Jim Burwell, is Houston’s most respected dog trainer for 25+ years, serving over 10,000 clients. Jim takes the science of dog training and shows you how to make it work with your family and dog. He gives you the ability to get the same great behavior from your dog.

12 replies
  1. Melanie
    Melanie says:

    I have an 8 yr old Maltese that is neutered and a 12 yr old female Shih Tzu who have been living in harmony for 7 years now. About a year ago I acquired my sisters male chihuahua. My dogs are very familiar with him as he stays with us when she was out of town. The Maltese keeps marking throughout the house. I have cleaned the areas with natures miracle but he keeps marking. I’ve used a belly band and disp male wraps. I don’t want him to have to wear those forever and I don’t want to have to re-home the chihuahua to my neice. They mostly get along fine but fight for my attention at night in the bed. I’ve tried keeping the boys out of the bed but Kingston is big enough to jump in the bed once we are asleep. Help

  2. April
    April says:

    I have 2.5 yr fem 60 lb boxer high energy, and a 1.3 male 80 bulldog mix (think Boxer bulldog mix.) They both came into the shelter I volunteered at as underage orphan strays and I took them as fosters had them ever since. I am aware they both did not have enough time with mama… The boxer sort of helped me raise the bulldog. They have always played rough. They started play escalating fighting when people were in the yard with them, we stopped by not going outside with both at same time. Last week had them at dog park, put them in a small car together, and took them on walks same hand. THIS week started fighting in the house and it has been almost every day, and getting very vicious and hard to break up. Takes two people holding hind legs and waiting till they let up for a second to separate… they are very thick skinned and have been scrapes and bloody raw spots, only a couple punctures. I have appts with 3 trainers for evaluations. I have had to stop my volunteering to deal with this and keeping them cratedor leashed separate in same room. ANY ADVICE, to me it seems they have both instigated at diff times. I am totally broken hearted, devastated my peaceful pack has gone haywire. I have other dogs both large and small not involved.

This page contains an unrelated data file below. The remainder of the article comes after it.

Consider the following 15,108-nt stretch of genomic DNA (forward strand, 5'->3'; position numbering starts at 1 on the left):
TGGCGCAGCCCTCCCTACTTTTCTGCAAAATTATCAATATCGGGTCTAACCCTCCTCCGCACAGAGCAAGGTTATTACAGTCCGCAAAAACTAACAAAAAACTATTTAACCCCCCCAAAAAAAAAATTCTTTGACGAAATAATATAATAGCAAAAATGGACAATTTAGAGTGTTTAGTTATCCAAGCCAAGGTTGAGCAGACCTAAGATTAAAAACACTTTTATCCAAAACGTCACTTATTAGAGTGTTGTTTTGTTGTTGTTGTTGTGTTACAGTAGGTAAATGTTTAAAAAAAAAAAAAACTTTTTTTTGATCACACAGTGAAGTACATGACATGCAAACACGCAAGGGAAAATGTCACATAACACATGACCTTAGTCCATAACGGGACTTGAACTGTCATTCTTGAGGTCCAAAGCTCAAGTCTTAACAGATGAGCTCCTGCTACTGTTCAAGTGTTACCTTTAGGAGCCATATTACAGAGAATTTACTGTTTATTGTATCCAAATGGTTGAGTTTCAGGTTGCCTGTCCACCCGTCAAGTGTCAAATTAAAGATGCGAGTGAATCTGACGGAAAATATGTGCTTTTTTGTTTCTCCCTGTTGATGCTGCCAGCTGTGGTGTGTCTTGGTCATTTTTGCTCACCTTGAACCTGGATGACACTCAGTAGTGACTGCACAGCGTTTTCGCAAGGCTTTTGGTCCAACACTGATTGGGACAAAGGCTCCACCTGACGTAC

3. Deborah
    Deborah says:

    Just a note: I have never demanded any of my dogs feel they had to be perfect – I am certainly not so they aren’t either : ) We love each other unconditionally.

  4. Deborah
    Deborah says:

    Hi Jim! I have a dominant dog, Taylor – he’s dominant over the two other furbabies but I find it interesting that he will not let anyone go through a door until I go through – I never ‘taught’ him that I was the head of the pack — it’s just how it all worked out with us. He is 12 and the other two are 8 each. Our lives work just fine this way : ) We try to all respect each other just as people should try to do. Or at the very least, tolerate : )

  5. Diana Owens
    Diana Owens says:

    Jim, I read your advice with interest. I have the classic very dominant dog in my household of four dogs. He’s a three year old male Border Collie who spends everyday with me at work while my other dogs stay home. (Very bonded with me) Generally they all accept his status and there are no problems. But lately there have been spats with the older, smaller Beagle. He is 10 years old and we’ve had him since a puppy. I think he challenges the BC’s authority by growling and not giving way and the BC snaps at him and even knocks him down. I rush to the scene, but should I take action? The little Beagle had been the dominant male for many years, so is it a natural progression for him to step down, or will there be worse fighting?